Keeping track of all the things we have done, summarizing the things we have learnt, reflecting on our action and sharing our knowledge with the public make our project much more meaningful. We established an IGEM column within the official account of Shenzhen BGI-college on the Wechat platform in March. Since then, we have documented many of our stories.
More than half of the members of our team have participated in writing articles and publishing them after being revised by our instructor and advisors. Now we have 8 articles published, covering the status quo of lung cancer molecular diagnostics, iGEMers meet-ups, synthetic biology, iGEM competition judging and discussion on our project’s future prospective.
To promote and gain support for our project, we initiated crowdfunding at different platforms.
At the beginning, we started small. We participated in the High School Crowdfunding Festival on the WeChat (Chinese Social Network) Platform and raised more than ￥9,360+additional rewards for popularity ￥316=￥9,676（approximately $1,500） within three days under the project name “A new lung cancer diagnosis method." Then we stated our mission and how we would accomplish them: "We want to create a bio-sensor used with test paper to provide a harmless, efficient and precise lung cancer gene detection method, increasing the survival rate of the patients."
We appreciated the help we received and designed a set of postcards to thank our supporters as well.
Besides this event, we also started crowdfunding on indiegogo （IGG）and received $210.
These are all photos taken in our lab or hand-drawn lab-related pictures. Our logo is printed on all postcards as well.
Then we went to the largest crowdfunding website in China, zhongchou.com, and more detailedly documented our project. The goal has been set at ¥30,000 (approximately )
$4，500). So far we have raised more than ¥8,000.
When presenting our project, we started with the introduction of synthetic biology first. Next, we moved to discuss EML4-ALK and the improved paired-dCas9 system. Then we touched a little bit on the design of the test paper. Finally, we introduced the team members and clearly listed how we would use the money we get. More than 110 people have supported us, many leaving encouraging short comments for us.
Describing our project in a vivid and understandable way to those unfamiliar with synthetic biology is not an easy task. When trying to do this, we realized we did not understand the whole project as well as we thought. So here comes the question, by how much can high school students get involved in this competition themselves, especially the design part? How much can they really absorb and how far can they reach? How much help should they receive from the advisors? Do the time they spend on learning really match what they receive? These are all good questions to be considered, and we asked them on Zhihu (China’s quora).
We luckily got a chance to attend pop science carnival in ICG-12 (The 12th International Conference on Genomics) held in Shenzhen, China. One of our team members gave a presentation on “omics for all" section which introduced what is iGEM to the public. The presentation also discussed what was our project, what we had done and what we were doing at that time. In the end, we advised teenagers to try to know what their dream career actually are and be prepared for the future.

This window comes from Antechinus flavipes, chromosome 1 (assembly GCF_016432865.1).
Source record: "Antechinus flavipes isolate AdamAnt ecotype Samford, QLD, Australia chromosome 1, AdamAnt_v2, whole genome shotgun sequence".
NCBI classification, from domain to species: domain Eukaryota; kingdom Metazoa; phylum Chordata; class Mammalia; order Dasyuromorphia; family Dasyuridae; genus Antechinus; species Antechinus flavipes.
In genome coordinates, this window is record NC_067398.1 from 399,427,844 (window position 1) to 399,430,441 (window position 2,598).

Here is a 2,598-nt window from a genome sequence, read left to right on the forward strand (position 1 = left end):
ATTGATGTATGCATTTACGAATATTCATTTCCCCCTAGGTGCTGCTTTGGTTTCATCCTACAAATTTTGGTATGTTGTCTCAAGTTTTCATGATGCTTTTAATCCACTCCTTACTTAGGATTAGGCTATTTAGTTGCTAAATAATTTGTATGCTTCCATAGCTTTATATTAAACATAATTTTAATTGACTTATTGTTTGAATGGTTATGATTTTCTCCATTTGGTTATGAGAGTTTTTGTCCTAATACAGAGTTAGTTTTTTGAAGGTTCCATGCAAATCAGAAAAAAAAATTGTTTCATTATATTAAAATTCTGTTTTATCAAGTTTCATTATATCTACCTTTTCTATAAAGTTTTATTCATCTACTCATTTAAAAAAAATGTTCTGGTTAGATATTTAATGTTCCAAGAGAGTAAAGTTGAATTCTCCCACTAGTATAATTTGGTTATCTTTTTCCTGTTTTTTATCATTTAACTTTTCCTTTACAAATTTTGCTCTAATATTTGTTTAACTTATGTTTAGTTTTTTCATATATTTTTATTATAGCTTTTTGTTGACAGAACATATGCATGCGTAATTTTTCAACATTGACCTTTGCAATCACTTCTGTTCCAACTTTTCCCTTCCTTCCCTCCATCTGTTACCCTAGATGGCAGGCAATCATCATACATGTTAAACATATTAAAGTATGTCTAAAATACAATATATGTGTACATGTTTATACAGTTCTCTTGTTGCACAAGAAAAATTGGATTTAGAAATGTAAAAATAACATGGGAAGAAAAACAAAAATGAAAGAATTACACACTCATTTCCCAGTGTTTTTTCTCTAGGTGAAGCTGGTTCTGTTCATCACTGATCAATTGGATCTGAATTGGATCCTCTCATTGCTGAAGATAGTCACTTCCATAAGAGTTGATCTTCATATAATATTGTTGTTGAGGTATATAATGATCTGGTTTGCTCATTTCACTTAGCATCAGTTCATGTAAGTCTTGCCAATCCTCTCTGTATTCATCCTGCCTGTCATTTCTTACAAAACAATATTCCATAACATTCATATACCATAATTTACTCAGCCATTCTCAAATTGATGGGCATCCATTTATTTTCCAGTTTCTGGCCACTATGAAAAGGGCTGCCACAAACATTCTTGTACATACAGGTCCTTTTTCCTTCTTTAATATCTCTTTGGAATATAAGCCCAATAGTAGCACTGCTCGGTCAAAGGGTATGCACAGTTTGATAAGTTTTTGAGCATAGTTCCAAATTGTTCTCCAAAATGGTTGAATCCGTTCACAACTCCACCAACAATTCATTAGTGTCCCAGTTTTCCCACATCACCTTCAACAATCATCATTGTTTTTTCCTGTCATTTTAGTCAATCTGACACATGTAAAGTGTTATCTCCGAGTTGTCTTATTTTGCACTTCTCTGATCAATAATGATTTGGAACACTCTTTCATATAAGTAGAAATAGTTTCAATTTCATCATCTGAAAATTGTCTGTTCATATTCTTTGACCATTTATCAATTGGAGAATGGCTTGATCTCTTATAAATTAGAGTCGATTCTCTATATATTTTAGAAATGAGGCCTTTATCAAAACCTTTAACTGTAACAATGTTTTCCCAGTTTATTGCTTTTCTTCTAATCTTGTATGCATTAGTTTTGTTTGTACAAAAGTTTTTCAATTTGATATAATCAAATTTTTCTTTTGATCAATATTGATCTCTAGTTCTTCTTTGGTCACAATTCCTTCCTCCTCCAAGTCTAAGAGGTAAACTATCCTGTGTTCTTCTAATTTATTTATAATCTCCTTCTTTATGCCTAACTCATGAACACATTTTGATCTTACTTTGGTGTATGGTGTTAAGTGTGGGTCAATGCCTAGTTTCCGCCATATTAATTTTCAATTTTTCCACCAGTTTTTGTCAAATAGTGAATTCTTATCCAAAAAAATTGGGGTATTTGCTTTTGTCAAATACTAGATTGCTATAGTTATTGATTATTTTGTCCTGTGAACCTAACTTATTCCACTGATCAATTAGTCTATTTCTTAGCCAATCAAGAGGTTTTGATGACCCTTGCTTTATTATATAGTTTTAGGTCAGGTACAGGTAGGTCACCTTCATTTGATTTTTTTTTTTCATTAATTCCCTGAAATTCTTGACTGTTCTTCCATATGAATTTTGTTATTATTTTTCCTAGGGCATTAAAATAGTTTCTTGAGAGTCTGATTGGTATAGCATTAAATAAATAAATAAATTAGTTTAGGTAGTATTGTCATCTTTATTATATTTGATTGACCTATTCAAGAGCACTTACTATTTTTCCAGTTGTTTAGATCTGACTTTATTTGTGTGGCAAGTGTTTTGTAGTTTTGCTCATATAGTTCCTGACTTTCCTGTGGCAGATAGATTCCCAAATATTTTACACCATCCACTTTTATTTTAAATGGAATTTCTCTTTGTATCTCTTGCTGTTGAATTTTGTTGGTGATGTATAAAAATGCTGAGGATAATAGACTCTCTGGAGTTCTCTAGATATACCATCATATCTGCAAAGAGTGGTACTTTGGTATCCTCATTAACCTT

Many of us wouldn't be able to enjoy iGEM if not for the enthusiastic lectures on synbio and iGEM given by former iGEM-ers. To thank them, we collaborated with the Shenzhen Foreign Language School team to give small science lectures to enrich STEM education in primary school and middle school.
To our surprise, the kids in primary school knew more about genes and gene detection than we thought! It turned out that they had done researches beforehand. We told them the story of the discovery of DNA’s structure and gave them a small test afterwards. Almost all of the children got all the questions correct, and we gave them postcards and badges as presents. One interesting moment was after we mentioned Rosalind Franklin’s study and how she was unable to justify her place in the discovery because of her identity as a female scientist, all the students chosen by their teams to participate in the bio quiz round were girls!
Here are some photos we took with one of the sixth grade class:
In the middle school, we gave a talk on cancer’s cause on the genetic level (oncogenes) and how gene detection could be used to aid prognosis. We managed to let them know the CRISPR/Cas9 system in terms of where it was from, how would the Cas9/dCas9 proteins work and where this system could be applied. (and then gave our project as an example.)
It was a hard task especially when it was the last class of the week! But look how focused they were!
Team members in Shenzhen were actively preparing for another presentation of iGEM and our project after Giant Jamboree, hoping to establish a new team in the Shenzhen Senior High School, one of the largest high school in the city. We had discussed the content with the biology teacher and hoped for a good result at GJ can help us attract new iGEMers~
Filming video on biosafety
Considering there is no existing video introducing biosafety in laboratory for educating new iGEMers and the public, we decided to film our own THIS IS BIOSAFETY video. A five minutes video shows a story between the boss and two novices, reveals more than15 common mistakes that can be made in laboratory and demonstrates the correct approach in laboratory. This video has been uploaded on Chinese and foreign social media where every people can watch